06 February 2014
Faith groups urged to tackle the scourge of FGM
Female genital mutilation (FGM,or female circumcision) is a heartbreaking problem in countries worldwide.
The practice, which involves the cutting of female genitalia for non-medical reasons, is carried out on around three million girls each year before the age of 10. That's the equivalent of one every 10 seconds, putting them at serious health risks including bleeding, infection, infertility and other complications and trauma.
FGM is a pre-Christian and pre-Islamic cultural practice, most common in African communities.
To coincide with the UN'sinternational day of zero tolerance on female genital mutilation today, Alliance member World Vision has released a report warning that the UK is not making enough progress to eliminate it.
The statistics about the prevalence of FGM among the diaspora in the UK are alarming, with at least 66,000 girls and women in the UK believed to be victims.
Although FGM is illegal here, there has never been a case brought to court.
The report, Tackling FGM in the UK: Lessons from Africa, looks to some success in poorer nations, such as Ethiopia and Niger, as examples of how the issue needs to be addressed here.
It is reported that in Niger, the prevalence of FGM has halved in less than a decade after the authorities enlisted the support of religious and community leaders to challenge beliefs in favour of the practice. The report also highlights Ethiopia, where there are now prosecutions despite challenging constraints on resources, such as a lack of transport for police to use when trying to collect evidence.
World Vision's researchers believe the UK's focus on changing the legal system, though important, demonstrates a lack of understanding of the root of the problem, which they say are social and cultural attitudes.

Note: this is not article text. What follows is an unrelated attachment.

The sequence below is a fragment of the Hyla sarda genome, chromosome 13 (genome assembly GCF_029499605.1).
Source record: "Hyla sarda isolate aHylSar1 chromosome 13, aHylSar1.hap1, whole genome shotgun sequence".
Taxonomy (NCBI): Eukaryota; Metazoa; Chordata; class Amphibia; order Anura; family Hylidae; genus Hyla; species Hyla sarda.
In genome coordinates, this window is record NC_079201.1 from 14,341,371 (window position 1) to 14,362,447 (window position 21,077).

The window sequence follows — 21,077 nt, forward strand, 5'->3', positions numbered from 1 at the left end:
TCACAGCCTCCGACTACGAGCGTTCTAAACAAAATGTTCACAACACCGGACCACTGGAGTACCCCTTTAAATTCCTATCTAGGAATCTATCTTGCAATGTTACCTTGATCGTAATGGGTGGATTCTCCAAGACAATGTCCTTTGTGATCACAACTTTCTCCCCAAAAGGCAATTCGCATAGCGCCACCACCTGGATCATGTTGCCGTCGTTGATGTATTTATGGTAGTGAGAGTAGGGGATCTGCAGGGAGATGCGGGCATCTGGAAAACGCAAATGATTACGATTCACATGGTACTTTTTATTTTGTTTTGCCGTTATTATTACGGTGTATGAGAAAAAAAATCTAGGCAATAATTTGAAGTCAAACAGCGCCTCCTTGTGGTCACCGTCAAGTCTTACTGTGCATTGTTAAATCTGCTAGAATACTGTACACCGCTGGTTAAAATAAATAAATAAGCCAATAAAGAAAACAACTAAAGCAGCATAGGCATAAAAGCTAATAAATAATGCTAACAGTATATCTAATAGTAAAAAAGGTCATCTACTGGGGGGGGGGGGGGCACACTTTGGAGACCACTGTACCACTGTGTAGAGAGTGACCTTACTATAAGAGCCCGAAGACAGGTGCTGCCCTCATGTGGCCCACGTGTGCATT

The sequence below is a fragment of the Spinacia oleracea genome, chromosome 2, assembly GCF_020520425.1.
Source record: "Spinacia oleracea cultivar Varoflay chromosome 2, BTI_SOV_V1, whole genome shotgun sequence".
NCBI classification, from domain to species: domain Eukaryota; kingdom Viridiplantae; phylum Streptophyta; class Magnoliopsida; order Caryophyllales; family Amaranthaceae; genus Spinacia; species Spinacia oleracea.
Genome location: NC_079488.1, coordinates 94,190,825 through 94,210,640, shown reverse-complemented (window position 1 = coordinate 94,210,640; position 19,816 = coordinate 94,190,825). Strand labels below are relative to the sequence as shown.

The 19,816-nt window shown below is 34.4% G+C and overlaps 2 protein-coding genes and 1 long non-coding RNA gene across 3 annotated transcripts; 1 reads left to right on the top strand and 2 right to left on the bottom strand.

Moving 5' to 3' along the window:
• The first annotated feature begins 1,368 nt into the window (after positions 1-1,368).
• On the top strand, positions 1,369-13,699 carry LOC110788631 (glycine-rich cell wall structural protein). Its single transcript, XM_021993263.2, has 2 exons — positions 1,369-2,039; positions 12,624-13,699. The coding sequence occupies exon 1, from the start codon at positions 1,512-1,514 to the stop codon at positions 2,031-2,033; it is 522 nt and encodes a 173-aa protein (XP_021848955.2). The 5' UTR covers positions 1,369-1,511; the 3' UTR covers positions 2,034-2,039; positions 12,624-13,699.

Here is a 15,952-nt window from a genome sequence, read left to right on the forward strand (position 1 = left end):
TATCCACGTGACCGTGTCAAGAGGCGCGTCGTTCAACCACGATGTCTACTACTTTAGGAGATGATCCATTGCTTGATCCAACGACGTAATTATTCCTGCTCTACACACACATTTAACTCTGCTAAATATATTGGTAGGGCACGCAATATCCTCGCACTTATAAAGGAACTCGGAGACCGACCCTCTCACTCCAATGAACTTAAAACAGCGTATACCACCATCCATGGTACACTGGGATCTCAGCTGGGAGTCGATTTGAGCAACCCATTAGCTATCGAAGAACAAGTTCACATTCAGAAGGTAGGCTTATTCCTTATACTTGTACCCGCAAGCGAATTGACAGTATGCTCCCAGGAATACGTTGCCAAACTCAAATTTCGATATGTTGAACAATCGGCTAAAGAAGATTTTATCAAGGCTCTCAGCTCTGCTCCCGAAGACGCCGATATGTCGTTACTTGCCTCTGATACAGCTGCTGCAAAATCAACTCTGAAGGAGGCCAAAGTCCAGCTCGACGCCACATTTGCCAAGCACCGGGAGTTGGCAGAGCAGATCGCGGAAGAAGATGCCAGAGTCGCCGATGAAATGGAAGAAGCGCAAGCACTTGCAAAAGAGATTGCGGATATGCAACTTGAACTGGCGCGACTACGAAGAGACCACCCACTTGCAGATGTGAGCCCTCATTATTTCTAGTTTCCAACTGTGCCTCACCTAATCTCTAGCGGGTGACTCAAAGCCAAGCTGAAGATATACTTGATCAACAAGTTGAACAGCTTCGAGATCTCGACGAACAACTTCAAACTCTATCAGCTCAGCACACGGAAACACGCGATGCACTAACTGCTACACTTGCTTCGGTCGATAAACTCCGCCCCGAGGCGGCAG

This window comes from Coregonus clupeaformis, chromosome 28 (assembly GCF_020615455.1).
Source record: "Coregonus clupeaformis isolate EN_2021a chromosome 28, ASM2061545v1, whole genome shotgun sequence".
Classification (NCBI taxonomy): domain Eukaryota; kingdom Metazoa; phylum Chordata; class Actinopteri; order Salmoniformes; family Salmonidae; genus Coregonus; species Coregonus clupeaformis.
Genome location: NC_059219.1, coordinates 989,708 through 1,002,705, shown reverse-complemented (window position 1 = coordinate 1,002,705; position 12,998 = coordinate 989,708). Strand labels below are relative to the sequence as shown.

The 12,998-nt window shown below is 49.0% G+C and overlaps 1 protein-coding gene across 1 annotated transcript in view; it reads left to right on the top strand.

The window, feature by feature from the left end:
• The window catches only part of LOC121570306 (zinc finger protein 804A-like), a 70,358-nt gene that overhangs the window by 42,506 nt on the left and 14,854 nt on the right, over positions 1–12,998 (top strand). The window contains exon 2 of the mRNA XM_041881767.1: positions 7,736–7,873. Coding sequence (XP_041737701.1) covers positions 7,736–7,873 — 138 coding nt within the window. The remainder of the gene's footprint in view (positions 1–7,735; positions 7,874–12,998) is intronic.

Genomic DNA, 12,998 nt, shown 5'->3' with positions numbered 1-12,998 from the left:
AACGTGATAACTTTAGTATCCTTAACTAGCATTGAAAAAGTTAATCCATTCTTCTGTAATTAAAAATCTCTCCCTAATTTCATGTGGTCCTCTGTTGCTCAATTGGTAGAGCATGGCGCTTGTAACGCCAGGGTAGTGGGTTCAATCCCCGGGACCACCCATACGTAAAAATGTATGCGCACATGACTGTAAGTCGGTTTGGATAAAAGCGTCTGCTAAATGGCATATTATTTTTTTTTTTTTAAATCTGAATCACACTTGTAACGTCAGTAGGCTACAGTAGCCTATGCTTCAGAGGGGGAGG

"Since FGM is driven by complex social norms as opposed to lack of knowledge, it cannot be tackled by education alone. It requires more meaningful engagement with the beliefs, attitudes and norms of communities where FGM takes place," the report claims.
28toomany is another organisation trying to raise awareness and tackle the root causes, myths and stigma of this horrific cultural practice.
"Cultural attitudes are very ingrained and changing them is a huge undertaking," said its director Ann-Marie Wilson.
Ann-Marie, a campaigner against FGM came across the practice in Sudan, West Darfur where she met a girl of 11 with her baby as a result of rape, who had been cut, like many other girls, at just five years old. Since then Ann-Marie has left her comfortable life running her successful business, has retrained and been dedicating her life to standing up to these practices.
"We are focusing initially on the 28 countries in Africa where the cultural practice happens most commonly but it needs to be eradicated globally. It also happens in Indonesia, Pakistan but principally it is Africa and that's the biggest group," she said.
"I decided I wanted to make an impact, get to the root cause of FGM and help change the beliefs of the people and expose the myths surrounding it. The people themselves can be empowered to speak up in a culturally relevant way. "
World Vision also confirmed that they believe that faith and community leaders, teachers and parents are best placed to challenge the myths, once they are equipped: "People who contest the practices within communities can be the most powerful agents of change."
The Department of Health says from April, all NHS
hospitals will be able to record if a patient has undergone FGM or if there is
a family history of this. The government says this is the first stage of a
wider scheme to improve the way the NHS will "respond to, follow-up and
support the prevention of FGM".
World Vision concludes: "This is a crucial moment to consider the lessons and best practice learned overseas in eliminating FGM."
(Image by World Vision)